Beyond the blue mountains
Out of the loop on the Worcester wine and olive route, Nancy Richards finds the grass on the other side a little bit greener
There's been a lot of work going on around Worcester - new roads, Mountain Mill shopping centre, Golden Valley Casino - and there's a great, big, empty graded area where a housing development looks imminent.
Worcester the town remains largely unchanged - High Street full of food franchises, Church Street with pretty architecture, imposing churches and ear-piercing traffic lights for the benefit of residents from the Worcester School for the Blind.
But turning left instead of right into town at the Roux Road traffic lights, we found there's another side to Worcester. This is the land of pin-neat homes and manicured gardens, the equally manicured golf course (established 1895), and the grand-daddy garden of them all, the Karoo Desert National Botanical Garden spreading across 150-odd hectares at the base of the Brandwacht Mountains.
As the name suggests, the KDNBG is big on water-wisdom and plants from arid regions - quiver trees, vygies, aloes. In spring, it's apparently a bit like all of Namaqualand in one go. But it has the makings of an entertaining visit any time. There are trails, a living succulent collection, a Xhosa herb garden and Nama cooking shelter. Plus, according to our source, there are plans to reopen the restaurant and to start a concert series, as per Kirstenbosch.
Chatting to another local, we also made the happy discovery that, on this road on the first Saturday of every month, there's a Pure Boland Farmers' Market in the Green Shed, the Brandwacht table-grape farmers' depot. You can buy whatever fruit the local farmers have in season as well as all the market-type goodies - koeksisters, pancakes, roosterkoek and rusks, cheeses, olives, sauces, preserves, pastries, potjies and a whole range of wines from the region's cellars. Organiser Tharina Jonker says a lot of people come with the kids and a picnic basket and make a day of it.
But if Pure Boland is child friendly, then Summerhill further down the road is like a kids' own happy valley. It's a guest farm essentially, packed to the rafters for the weekend when we popped in because of the pool tournament happening in town.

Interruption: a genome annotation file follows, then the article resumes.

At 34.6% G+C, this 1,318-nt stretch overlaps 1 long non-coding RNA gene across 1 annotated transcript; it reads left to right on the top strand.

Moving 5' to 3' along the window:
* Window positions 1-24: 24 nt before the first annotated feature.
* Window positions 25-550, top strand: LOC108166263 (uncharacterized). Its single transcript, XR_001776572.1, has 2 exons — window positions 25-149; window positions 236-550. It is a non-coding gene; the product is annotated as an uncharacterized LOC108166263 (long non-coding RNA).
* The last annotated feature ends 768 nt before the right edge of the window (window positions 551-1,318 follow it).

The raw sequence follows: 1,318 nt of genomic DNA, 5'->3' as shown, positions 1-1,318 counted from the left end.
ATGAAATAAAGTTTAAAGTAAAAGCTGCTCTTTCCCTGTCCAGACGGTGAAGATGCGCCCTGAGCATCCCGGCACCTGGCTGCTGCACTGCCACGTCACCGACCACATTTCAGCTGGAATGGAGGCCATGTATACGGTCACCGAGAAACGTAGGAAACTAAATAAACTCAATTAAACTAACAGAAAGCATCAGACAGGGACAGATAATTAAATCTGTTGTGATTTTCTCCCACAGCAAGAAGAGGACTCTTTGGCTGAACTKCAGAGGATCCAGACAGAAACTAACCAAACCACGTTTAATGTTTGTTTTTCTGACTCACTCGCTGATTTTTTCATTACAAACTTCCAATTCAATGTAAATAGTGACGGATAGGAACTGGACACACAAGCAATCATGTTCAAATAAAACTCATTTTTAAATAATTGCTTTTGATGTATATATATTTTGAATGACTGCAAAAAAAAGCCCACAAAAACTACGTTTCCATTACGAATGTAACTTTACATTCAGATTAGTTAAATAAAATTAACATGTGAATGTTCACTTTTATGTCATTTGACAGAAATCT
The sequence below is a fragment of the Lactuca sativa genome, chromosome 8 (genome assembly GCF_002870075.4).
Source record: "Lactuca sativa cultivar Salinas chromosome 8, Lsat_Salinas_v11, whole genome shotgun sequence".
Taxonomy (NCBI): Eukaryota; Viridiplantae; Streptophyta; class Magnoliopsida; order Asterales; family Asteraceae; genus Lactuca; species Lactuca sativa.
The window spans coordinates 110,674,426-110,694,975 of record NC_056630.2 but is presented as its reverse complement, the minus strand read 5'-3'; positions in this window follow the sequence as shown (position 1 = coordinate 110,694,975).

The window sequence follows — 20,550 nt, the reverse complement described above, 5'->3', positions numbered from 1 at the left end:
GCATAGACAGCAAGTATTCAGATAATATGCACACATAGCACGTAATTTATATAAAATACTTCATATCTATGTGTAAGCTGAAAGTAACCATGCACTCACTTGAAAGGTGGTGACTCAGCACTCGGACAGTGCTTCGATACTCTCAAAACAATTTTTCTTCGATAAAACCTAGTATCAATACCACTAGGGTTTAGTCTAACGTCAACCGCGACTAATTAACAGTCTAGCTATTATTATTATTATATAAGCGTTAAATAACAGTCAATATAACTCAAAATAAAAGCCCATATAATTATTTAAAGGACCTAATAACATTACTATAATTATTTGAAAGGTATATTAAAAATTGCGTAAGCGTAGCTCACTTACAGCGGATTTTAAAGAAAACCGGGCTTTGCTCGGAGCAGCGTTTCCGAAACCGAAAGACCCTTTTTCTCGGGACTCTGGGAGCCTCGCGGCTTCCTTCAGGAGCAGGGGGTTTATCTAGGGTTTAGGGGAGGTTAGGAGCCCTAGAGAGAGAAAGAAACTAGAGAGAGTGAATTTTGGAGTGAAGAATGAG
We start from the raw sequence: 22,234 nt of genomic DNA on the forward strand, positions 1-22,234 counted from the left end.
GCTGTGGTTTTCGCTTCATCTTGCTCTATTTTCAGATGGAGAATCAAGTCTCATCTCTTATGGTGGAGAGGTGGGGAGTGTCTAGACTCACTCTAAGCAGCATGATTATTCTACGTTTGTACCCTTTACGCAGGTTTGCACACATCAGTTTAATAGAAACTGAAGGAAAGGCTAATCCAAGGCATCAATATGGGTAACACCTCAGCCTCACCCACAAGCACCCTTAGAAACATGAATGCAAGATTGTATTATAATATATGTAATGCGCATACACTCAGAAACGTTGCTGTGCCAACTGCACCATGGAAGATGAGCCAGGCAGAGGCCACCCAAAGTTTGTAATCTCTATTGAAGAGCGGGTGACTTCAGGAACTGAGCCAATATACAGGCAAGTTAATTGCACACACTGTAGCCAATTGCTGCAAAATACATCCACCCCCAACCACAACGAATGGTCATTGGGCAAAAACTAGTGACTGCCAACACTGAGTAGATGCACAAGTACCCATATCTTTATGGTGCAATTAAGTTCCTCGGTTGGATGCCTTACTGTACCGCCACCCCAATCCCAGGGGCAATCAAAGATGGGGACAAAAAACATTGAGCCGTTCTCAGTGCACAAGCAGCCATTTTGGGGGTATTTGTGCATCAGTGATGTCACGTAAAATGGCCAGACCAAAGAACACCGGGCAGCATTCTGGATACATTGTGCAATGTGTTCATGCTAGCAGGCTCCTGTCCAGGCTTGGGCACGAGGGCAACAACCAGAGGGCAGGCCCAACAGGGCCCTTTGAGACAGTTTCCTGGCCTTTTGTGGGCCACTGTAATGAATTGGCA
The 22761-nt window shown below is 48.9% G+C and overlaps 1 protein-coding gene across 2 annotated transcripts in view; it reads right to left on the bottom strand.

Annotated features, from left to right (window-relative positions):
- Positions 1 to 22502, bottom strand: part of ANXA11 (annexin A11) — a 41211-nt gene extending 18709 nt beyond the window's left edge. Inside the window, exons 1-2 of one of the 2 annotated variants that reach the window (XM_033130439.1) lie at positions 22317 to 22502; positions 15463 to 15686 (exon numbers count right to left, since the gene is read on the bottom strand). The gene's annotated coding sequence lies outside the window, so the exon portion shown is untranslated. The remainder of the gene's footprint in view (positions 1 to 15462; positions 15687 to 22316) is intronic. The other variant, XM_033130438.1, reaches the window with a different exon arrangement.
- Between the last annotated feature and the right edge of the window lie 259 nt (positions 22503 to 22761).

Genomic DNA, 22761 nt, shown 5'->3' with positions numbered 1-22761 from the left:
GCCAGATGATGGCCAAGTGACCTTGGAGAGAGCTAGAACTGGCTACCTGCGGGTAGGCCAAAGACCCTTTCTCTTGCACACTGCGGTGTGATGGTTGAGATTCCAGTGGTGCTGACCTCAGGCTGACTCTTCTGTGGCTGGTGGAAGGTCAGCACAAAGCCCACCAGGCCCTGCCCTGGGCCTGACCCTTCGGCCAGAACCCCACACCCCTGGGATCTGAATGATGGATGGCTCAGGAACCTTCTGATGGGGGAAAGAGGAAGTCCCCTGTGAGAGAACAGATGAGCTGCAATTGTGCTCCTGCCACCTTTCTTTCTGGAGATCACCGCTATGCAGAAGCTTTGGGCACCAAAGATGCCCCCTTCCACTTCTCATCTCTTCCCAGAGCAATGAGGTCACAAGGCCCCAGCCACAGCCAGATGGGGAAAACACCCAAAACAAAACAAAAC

But what they also do is parties - kiddies' ones in particular. There's a secret garden, expectant goats, a litter of pigs, a couple of horses, pens of geese, laying chickens and petting rabbits - as well as a lame but apparently happy peahen named Penelope.
There's also a vineyard of table grapes, a grove of olives, an organic vegetable patch and a bird-nesting box in every tree. Owners Bob and Wendy Parris seem to have enough to keep themselves out of trouble in their "retirement".
So while we're in out-of-the loop mode, instead of taking the long and darkened Huguenot tunnel and toll back to Cape Town, we choose the rough route up through the little old Du Toitskloof tunnel, where you can see the light at the end from the beginning.
It's a better and cheaper option, especially for claustrophobics. Going the extra 11km on this windy route pays off and extended families of baboon line the way, adding enormously to the drive-time interest.
Getting there: From Cape Town, head out on the N1 towards Worcester. At the second set of lights, turn left into Roux Street instead of right into town. From Jo'burg, turn right into Roux Street.
Staying over: Summerhill Guest Farm has cottages from R350 a head, self-catering. See their website.
Contacts: Karoo Desert National Botanical Gardens: www.sanbi.org. Pure Boland Farmers' Market: Tharina Jonker on 0823018561.
What else is there to see: In the area is Fairy Glen Private Game Reserve, for day or overnight visits. Among the Big Five, you can still see the poacher-survivor dehorned rhinos. Visit www.fairyglen.co.za. One kilometre from Worcester on the R60 is the Worcester Kleinplaasie Museum, a working museum where they do things like they did in the old days: bake bread, churn butter and make witblitz. See www.worcestermuseum.org.za.